5. Develop a new response to failure and mistake making. Henry Ford once said, “Failure is only the opportunity to begin again more intelligently.” Instead of beating yourself up for being human and blowing the big project, do what professional athletes do and glean the learning value from the mistake and move on. 
  6. Right the rules. If you’ve been operating under misguided rules like, “I should always know the answer,” or “Never ask for help” start asserting your rights. Recognize that you have just as much right as the next person to be wrong, have an off-day, or ask for assistance. 
  7. Develop a new script. Your script is that automatic mental tapes that starts playing in situations that trigger your Impostor feelings. When you start a new job or project instead of thinking for example, “Wait till they find out I have no idea what I’m doing,” try thinking, “Everyone who starts something new feels off-base in the beginning. I may not know all the answers but I’m smart enough to find them out.” 
  8. Visualize success. Do what professional athletes do. Spend time beforehand picturing yourself making a successful presentation or calmly posing your question in class. It sure beats picturing impending disaster and will help with performance-related stress. 
  9. Reward yourself. Break the cycle of continually seeking °© and then dismissing °© validation outside of yourself by learning to pat yourself on the back.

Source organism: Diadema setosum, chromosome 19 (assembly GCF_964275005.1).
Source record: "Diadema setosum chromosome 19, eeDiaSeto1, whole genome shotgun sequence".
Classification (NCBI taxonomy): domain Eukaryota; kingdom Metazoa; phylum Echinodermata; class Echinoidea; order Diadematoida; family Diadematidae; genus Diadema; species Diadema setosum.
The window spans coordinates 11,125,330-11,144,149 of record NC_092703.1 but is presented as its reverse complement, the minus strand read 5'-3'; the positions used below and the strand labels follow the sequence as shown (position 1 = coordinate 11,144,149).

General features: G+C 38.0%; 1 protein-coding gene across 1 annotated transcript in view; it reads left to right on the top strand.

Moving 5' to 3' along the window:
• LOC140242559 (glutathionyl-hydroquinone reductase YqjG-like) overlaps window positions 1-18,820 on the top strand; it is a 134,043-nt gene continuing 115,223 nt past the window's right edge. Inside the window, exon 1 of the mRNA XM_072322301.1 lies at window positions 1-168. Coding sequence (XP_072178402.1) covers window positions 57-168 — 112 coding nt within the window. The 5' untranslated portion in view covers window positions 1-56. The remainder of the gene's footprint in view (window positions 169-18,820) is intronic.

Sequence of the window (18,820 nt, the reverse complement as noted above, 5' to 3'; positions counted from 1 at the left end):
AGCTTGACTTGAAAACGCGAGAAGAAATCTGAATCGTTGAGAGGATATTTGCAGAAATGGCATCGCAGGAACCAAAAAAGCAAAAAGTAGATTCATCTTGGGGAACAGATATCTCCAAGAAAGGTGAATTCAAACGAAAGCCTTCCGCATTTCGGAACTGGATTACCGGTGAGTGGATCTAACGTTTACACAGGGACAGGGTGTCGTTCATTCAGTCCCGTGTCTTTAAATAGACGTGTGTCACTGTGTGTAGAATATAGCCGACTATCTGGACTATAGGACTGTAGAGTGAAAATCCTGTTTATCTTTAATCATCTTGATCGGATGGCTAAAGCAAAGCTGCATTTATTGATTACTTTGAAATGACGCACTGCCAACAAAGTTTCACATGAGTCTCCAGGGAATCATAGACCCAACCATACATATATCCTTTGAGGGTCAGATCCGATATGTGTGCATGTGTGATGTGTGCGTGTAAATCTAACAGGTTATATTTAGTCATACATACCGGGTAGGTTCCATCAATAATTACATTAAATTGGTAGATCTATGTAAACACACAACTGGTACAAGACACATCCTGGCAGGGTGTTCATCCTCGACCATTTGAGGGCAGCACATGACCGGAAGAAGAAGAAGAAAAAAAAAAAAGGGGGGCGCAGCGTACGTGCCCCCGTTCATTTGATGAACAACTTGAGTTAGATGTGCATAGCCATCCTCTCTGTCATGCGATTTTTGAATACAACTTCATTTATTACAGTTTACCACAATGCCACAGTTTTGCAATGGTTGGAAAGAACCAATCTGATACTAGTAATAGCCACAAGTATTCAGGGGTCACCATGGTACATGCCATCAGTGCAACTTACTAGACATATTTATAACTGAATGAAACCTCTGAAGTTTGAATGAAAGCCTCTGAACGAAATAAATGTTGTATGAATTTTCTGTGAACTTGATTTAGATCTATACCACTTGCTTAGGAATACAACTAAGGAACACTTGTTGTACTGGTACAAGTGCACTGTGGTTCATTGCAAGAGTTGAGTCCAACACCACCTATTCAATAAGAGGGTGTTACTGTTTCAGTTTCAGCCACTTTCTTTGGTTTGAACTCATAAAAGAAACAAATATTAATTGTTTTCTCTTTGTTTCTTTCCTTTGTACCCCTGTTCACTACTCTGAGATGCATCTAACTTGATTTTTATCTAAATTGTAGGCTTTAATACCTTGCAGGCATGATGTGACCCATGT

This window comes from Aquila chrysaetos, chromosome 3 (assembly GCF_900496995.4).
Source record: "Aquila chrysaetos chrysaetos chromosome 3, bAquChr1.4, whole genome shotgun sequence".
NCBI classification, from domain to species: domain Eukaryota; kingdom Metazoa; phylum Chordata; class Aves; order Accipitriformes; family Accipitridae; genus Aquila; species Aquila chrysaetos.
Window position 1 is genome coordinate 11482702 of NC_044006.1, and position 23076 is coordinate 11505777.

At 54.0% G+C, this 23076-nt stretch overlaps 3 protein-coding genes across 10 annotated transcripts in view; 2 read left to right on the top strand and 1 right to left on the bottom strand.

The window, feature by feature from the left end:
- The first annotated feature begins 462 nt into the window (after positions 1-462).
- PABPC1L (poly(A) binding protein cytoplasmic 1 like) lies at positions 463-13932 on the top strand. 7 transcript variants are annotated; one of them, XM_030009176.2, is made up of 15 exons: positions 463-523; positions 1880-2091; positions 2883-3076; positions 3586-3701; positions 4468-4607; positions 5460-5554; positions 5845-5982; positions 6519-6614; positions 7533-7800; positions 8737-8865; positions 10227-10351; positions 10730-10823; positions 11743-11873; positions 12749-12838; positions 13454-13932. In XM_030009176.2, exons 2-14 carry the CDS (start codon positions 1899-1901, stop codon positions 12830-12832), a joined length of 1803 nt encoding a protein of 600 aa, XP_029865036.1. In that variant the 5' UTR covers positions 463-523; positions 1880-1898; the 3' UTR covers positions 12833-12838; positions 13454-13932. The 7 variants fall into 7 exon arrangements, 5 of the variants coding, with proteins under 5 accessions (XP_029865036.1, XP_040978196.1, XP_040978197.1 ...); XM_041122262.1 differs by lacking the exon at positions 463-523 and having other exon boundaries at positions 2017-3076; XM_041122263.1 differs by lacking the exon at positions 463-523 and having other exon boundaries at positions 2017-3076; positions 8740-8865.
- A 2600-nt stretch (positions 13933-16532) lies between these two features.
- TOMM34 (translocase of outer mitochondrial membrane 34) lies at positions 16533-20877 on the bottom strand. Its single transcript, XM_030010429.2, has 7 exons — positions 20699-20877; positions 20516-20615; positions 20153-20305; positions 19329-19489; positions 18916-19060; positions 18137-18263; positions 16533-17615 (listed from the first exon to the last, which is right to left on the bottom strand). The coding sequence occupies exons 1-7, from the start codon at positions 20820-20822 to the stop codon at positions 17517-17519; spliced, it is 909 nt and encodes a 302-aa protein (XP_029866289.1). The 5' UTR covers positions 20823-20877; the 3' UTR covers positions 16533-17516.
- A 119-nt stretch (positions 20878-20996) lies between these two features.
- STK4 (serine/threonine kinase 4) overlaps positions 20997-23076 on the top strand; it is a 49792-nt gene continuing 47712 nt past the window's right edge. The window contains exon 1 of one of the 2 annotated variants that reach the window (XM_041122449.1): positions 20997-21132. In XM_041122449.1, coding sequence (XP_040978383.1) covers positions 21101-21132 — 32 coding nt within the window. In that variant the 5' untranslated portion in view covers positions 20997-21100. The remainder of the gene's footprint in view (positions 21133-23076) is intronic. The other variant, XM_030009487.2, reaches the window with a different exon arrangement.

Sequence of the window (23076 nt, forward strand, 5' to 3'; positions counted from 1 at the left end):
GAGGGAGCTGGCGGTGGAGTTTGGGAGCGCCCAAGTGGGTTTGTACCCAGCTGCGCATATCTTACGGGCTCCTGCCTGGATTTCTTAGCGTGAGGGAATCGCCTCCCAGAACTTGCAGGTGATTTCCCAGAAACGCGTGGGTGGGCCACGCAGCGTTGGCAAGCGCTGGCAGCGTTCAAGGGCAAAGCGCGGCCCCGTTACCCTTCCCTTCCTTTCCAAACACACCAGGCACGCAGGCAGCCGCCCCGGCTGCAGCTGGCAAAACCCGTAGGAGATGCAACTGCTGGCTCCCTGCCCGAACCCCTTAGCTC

10. Fake it ‘til you make it. Now and then we all have to fly by the seat of our pants. Instead of considering “winging it” as proof of your ineptness, learn to do what many high achievers do and view it as a skill. The point of the worn out phrase, fake it til you make it, still stands: Don’t wait until you feel confident to start putting yourself out there. Courage comes from taking risks. Change your behavior first and allow your confidence to build. 

Monday, January 6, 2020

3 Ways to Deal With Toxic People at Work

If you're like me and would like to begin 2020 by eliminating negativity from your life, then you're going to have to deal with those people at work who get on your last nerve.

You know exactly who I mean: the colleagues or bosses who love to manipulate others or are uncivil. They never say "please" or "thank you" and if they can find a way to insert a discouraging or mean-spirited thought into any discussion, they do it.

You've tried to be nice. You've tried to kill them with kindness. You've even tried to spar with them in a lighthearted way. But none of that works -- you often find yourself dreading work and the reason can be traced to the toxic person (or people) at work.